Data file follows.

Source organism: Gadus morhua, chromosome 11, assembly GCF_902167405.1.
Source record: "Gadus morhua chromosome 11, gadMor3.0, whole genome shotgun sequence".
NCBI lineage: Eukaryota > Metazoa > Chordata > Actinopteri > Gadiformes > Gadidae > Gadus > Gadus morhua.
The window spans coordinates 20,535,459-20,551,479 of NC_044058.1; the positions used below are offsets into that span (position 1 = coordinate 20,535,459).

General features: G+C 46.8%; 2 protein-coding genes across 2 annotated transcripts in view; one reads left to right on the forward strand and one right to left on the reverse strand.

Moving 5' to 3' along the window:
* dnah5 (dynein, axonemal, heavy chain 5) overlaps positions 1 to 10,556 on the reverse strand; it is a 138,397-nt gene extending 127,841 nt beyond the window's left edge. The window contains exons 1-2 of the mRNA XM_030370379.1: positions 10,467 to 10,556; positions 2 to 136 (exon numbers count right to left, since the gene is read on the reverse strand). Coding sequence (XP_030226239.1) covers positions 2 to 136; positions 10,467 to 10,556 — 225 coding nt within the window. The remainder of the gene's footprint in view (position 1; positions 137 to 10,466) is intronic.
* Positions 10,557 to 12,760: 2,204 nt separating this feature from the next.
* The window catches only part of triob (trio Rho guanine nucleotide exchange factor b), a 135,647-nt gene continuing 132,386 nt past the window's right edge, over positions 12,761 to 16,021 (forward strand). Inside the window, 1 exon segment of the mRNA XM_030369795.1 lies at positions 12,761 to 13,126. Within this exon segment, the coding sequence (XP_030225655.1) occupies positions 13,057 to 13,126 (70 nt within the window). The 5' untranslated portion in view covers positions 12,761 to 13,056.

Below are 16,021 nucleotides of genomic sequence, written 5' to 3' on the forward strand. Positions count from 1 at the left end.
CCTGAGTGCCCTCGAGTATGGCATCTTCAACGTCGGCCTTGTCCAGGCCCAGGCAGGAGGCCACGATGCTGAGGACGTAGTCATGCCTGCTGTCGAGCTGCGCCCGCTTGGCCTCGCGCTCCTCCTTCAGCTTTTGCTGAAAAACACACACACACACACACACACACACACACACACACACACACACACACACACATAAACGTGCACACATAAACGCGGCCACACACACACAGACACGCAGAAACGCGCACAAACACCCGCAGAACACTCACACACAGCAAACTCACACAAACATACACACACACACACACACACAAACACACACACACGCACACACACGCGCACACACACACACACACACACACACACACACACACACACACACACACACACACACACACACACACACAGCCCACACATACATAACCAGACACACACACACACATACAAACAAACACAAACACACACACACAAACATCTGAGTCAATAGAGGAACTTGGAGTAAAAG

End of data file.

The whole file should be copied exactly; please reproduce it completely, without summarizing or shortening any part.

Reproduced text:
Source organism: Gadus morhua, chromosome 11, assembly GCF_902167405.1.
Source record: "Gadus morhua chromosome 11, gadMor3.0, whole genome shotgun sequence".
NCBI lineage: Eukaryota > Metazoa > Chordata > Actinopteri > Gadiformes > Gadidae > Gadus > Gadus morhua.
The window spans coordinates 20,535,459-20,551,479 of NC_044058.1; the positions used below are offsets into that span (position 1 = coordinate 20,535,459).

General features: G+C 46.8%; 2 protein-coding genes across 2 annotated transcripts in view; one reads left to right on the forward strand and one right to left on the reverse strand.

Moving 5' to 3' along the window:
* dnah5 (dynein, axonemal, heavy chain 5) overlaps positions 1 to 10,556 on the reverse strand; it is a 138,397-nt gene extending 127,841 nt beyond the window's left edge. The window contains exons 1-2 of the mRNA XM_030370379.1: positions 10,467 to 10,556; positions 2 to 136 (exon numbers count right to left, since the gene is read on the reverse strand). Coding sequence (XP_030226239.1) covers positions 2 to 136; positions 10,467 to 10,556 — 225 coding nt within the window. The remainder of the gene's footprint in view (position 1; positions 137 to 10,466) is intronic.
* Positions 10,557 to 12,760: 2,204 nt separating this feature from the next.
* The window catches only part of triob (trio Rho guanine nucleotide exchange factor b), a 135,647-nt gene continuing 132,386 nt past the window's right edge, over positions 12,761 to 16,021 (forward strand). Inside the window, 1 exon segment of the mRNA XM_030369795.1 lies at positions 12,761 to 13,126. Within this exon segment, the coding sequence (XP_030225655.1) occupies positions 13,057 to 13,126 (70 nt within the window). The 5' untranslated portion in view covers positions 12,761 to 13,056.

Below are 16,021 nucleotides of genomic sequence, written 5' to 3' on the forward strand. Positions count from 1 at the left end.
CCTGAGTGCCCTCGAGTATGGCATCTTCAACGTCGGCCTTGTCCAGGCCCAGGCAGGAGGCCACGATGCTGAGGACGTAGTCATGCCTGCTGTCGAGCTGCGCCCGCTTGGCCTCGCGCTCCTCCTTCAGCTTTTGCTGAAAAACACACACACACACACACACACACACACACACACACACACACACACACACACATAAACGTGCACACATAAACGCGGCCACACACACACAGACACGCAGAAACGCGCACAAACACCCGCAGAACACTCACACACAGCAAACTCACACAAACATACACACACACACACACACACAAACACACACACACGCACACACACGCGCACACACACACACACACACACACACACACACACACACACACACACACACACACACACACACACACACAGCCCACACATACATAACCAGACACACACACACACATACAAACAAACACAAACACACACACACAAACATCTGAGTCAATAGAGGAACTTGGAGTAAAAG